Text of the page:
Hip Impingement, Labral Tears, Bursitis
These issues with the hip are often the result of anatomical abnormalities (is one of your legs longer than the other?), or decreased range of motion secondary to capsule or labral tightness. No bueno. If you’re experiencing tightness in the hip, come in for an evaluation before a more serious problem develops.
Tennis Elbow, a.k.a. Lateral Epicondylitis
This pain occurs with the twisting motion of racket sports as well as in those with careers involving repetitive-use like painters, assembly line workers, butchers, plumbers, etc. It’s an aggravation of the tendon insertion of the forearm muscles, which Active Release Technique (ART) is very successful in treating.
Golfers Elbow, a.k.a. Medial Epicondylitis
Often occurs when a golfer hits the ground too hard on a swing. It’s an aggravation of the tendon insertion of the forearm muscles, but to the inside of the elbow. Active Release Technique (ART) to the rescue!
Also known as an abdominal separation, diastasis recti often occurs after pregnancy — but it also happens to men and woman who lift very heavy things. (Oh heeeyyyy, CrossFitters!) A diastasis recti can look like a pooch in the center of your stomach, almost as if you’re still prego. While it is not guaranteed that a gap will completely close from PT, the muscles can be strengthened and the separation can be minimized. Ignoring a severe gap is a really bad idea — that can lead to low back, hip, and pelvic pain.
Leaking is NEVER ok! There are a couple different causes of it:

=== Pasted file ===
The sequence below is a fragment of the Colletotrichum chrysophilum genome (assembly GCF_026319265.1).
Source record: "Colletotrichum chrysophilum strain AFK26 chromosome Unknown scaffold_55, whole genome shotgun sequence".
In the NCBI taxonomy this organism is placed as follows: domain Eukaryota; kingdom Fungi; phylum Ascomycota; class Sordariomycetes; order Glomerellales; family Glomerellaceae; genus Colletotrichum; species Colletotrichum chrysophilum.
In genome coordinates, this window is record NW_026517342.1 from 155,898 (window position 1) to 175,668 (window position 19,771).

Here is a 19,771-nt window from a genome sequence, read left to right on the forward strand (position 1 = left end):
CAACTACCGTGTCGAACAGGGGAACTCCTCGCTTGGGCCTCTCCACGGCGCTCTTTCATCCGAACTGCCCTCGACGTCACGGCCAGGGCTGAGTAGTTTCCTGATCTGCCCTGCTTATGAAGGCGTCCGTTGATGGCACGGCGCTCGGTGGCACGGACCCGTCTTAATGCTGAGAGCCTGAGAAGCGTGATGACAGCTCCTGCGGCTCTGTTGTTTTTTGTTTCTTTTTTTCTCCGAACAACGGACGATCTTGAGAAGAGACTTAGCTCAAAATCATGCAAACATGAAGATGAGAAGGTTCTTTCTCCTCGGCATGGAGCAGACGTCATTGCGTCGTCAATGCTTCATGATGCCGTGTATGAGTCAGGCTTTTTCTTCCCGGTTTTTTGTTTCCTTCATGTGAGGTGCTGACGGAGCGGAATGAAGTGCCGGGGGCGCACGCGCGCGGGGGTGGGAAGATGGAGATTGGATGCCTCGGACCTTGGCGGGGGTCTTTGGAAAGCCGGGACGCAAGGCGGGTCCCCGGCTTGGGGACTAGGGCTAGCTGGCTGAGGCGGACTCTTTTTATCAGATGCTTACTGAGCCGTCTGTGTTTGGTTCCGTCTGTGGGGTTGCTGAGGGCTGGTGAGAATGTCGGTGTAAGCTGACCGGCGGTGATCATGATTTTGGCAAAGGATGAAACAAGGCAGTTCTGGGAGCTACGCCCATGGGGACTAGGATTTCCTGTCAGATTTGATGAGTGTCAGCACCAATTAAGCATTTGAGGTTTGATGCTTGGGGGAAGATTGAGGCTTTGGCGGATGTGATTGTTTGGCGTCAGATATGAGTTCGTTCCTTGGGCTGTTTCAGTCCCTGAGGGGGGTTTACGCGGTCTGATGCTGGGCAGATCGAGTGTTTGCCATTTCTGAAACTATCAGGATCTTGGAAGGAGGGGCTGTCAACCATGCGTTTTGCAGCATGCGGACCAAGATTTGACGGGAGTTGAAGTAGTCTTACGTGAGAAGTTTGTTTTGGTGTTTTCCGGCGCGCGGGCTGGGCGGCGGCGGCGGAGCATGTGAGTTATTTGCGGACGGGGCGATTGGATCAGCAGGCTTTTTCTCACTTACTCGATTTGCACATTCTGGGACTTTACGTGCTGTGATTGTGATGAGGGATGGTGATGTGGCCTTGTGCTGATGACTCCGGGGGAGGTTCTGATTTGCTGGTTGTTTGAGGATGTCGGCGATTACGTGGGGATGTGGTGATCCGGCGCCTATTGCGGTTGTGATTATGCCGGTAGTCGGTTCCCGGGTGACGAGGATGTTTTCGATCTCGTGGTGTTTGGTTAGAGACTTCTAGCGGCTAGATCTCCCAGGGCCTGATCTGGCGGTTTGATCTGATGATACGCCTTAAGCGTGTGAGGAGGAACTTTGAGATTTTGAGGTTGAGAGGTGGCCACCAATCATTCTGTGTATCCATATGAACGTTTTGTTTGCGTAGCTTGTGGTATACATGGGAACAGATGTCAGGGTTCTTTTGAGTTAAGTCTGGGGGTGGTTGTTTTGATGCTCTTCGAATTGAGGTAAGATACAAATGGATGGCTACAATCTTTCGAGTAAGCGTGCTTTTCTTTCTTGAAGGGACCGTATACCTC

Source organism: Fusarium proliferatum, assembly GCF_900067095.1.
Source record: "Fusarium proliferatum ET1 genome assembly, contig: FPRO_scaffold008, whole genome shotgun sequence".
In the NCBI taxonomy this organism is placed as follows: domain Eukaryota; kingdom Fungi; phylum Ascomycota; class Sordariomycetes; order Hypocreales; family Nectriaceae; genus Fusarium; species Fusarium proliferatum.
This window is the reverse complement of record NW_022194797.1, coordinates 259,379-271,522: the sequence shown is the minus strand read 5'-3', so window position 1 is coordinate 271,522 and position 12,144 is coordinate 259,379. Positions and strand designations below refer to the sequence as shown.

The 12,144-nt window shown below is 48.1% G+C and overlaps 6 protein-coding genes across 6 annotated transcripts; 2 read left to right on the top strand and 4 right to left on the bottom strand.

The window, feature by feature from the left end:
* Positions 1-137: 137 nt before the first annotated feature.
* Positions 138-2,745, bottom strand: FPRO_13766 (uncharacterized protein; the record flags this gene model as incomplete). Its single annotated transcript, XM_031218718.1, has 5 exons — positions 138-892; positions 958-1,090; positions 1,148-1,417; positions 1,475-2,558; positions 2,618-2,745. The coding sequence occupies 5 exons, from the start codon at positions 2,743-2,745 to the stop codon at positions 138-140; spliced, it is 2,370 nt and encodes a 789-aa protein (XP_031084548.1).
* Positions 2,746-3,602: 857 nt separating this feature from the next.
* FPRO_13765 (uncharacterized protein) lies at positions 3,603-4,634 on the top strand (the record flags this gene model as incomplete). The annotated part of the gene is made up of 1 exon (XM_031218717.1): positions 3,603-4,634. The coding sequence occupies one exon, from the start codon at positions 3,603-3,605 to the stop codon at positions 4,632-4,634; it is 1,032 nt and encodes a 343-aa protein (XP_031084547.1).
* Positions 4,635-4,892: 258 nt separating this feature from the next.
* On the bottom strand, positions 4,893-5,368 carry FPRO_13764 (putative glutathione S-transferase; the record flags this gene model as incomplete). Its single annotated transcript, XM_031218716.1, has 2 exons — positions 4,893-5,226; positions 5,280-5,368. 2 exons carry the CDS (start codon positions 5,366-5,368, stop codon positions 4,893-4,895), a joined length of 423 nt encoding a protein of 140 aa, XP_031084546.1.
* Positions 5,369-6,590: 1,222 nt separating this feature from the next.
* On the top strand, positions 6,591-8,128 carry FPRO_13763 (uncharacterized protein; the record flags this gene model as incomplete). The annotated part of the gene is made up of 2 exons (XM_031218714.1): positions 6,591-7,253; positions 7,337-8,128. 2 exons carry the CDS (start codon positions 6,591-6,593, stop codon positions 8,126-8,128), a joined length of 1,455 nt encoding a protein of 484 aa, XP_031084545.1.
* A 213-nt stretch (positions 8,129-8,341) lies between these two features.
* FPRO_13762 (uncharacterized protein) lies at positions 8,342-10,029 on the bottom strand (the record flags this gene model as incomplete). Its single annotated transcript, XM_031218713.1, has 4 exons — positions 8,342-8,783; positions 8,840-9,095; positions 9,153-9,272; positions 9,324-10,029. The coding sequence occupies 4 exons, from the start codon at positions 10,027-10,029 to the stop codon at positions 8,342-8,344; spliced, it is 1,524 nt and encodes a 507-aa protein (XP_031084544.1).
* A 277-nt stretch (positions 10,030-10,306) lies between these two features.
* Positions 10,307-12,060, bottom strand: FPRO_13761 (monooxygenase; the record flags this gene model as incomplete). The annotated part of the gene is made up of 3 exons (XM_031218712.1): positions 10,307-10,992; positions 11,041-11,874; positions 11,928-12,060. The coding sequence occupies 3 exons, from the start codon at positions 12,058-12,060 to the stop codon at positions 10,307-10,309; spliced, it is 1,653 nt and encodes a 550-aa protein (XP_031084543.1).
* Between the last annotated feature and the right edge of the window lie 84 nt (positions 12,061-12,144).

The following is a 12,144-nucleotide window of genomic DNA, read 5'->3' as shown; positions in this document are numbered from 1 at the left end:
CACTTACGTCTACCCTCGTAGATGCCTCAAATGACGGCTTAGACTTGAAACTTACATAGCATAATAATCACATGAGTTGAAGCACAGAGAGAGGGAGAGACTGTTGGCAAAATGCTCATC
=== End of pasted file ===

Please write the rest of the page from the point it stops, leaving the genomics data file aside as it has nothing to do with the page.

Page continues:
STRESS: If you can’t control your pee when you cough, sneeze, jump, or laugh, it’s usually due to weakness in your pelvic floor and core musculature. This experience sucks, and it’s very common postpartum. But guess what, ya’ll. It can be fixed! (Tell your mom and your grandma they’re wrong about chalking it up to part of being a “joy” of motherhood, and bring them in with you!)
URGE: Feel the need to go but can’t make it to the bathroom in time? That’s urge incontinence.
MIXED: Sometimes there’s a combo of stress and urge incontinence at play. We can help.
Pregnancy is uncomfortable, and in many ways, humbling. You’re hosting another human for 40 weeks, give or take. But pain in pregnancy is not a given or just a result of hormones. Pubic symphysis pain is the WORST — PT can help. Low back, hip and nerve pain can also be addressed and managed with PT.
Sure, you get an adorable baby after this surgery — but it’s still massively traumatic to the body. Like any rehab after surgery, scar tissue is present and needs to be managed properly, and muscles need to be strengthened. Take care of that tiny human you made, but take care of you, too.
Pain at your tailbone can occur after a traumatic event like giving birth, a fall or even prolonged sitting.
Pelvic Organ Prolapse:
This condition occurs when the pelvic organs (bladder, bowel, rectum, uterus) drop lower than normal after childbirth. Feeling like your bladder or something is going to fall out? PT can help decrease your symptoms and prevent it from getting worse.
Pelvic Floor Dysfunction:
Worried about what giving birth did to you down there? Does putting in a tampon or having your annual GYN exam hurt like hell? Not sure how to contract and relax your pelvic floor muscles on demand? Get thee to our clinic ASAP.
Newsflash: sex isn’t supposed to hurt. Pain during intercourse can be caused by a variety of reasons related to your pelvic floor. IT’S NOT YOU. Let us help.